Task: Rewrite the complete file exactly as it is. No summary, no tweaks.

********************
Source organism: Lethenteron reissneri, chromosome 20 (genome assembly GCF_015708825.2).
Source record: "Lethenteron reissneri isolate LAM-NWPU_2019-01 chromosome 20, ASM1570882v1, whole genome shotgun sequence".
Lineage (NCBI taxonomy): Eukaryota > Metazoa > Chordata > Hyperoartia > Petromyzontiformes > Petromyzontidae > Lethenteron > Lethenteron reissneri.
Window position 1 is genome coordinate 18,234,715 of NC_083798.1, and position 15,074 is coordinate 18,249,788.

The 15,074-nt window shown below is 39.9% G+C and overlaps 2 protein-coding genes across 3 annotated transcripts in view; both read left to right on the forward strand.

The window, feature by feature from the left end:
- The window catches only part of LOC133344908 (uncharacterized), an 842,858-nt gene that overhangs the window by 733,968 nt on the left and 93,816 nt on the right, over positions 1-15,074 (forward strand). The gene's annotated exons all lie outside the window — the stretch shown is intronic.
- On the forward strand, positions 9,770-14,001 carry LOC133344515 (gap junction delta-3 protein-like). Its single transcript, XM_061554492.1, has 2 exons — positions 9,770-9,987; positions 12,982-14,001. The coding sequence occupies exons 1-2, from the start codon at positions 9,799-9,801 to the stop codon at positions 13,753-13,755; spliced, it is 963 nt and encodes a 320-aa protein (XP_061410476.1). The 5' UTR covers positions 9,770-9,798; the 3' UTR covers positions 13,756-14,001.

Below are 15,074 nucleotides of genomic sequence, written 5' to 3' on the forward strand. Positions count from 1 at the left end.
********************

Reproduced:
Source organism: Lethenteron reissneri, chromosome 20 (genome assembly GCF_015708825.2).
Source record: "Lethenteron reissneri isolate LAM-NWPU_2019-01 chromosome 20, ASM1570882v1, whole genome shotgun sequence".
Lineage (NCBI taxonomy): Eukaryota > Metazoa > Chordata > Hyperoartia > Petromyzontiformes > Petromyzontidae > Lethenteron > Lethenteron reissneri.
Window position 1 is genome coordinate 18,234,715 of NC_083798.1, and position 15,074 is coordinate 18,249,788.

The 15,074-nt window shown below is 39.9% G+C and overlaps 2 protein-coding genes across 3 annotated transcripts in view; both read left to right on the forward strand.

The window, feature by feature from the left end:
- The window catches only part of LOC133344908 (uncharacterized), an 842,858-nt gene that overhangs the window by 733,968 nt on the left and 93,816 nt on the right, over positions 1-15,074 (forward strand). The gene's annotated exons all lie outside the window — the stretch shown is intronic.
- On the forward strand, positions 9,770-14,001 carry LOC133344515 (gap junction delta-3 protein-like). Its single transcript, XM_061554492.1, has 2 exons — positions 9,770-9,987; positions 12,982-14,001. The coding sequence occupies exons 1-2, from the start codon at positions 9,799-9,801 to the stop codon at positions 13,753-13,755; spliced, it is 963 nt and encodes a 320-aa protein (XP_061410476.1). The 5' UTR covers positions 9,770-9,798; the 3' UTR covers positions 13,756-14,001.

Below are 15,074 nucleotides of genomic sequence, written 5' to 3' on the forward strand. Positions count from 1 at the left end.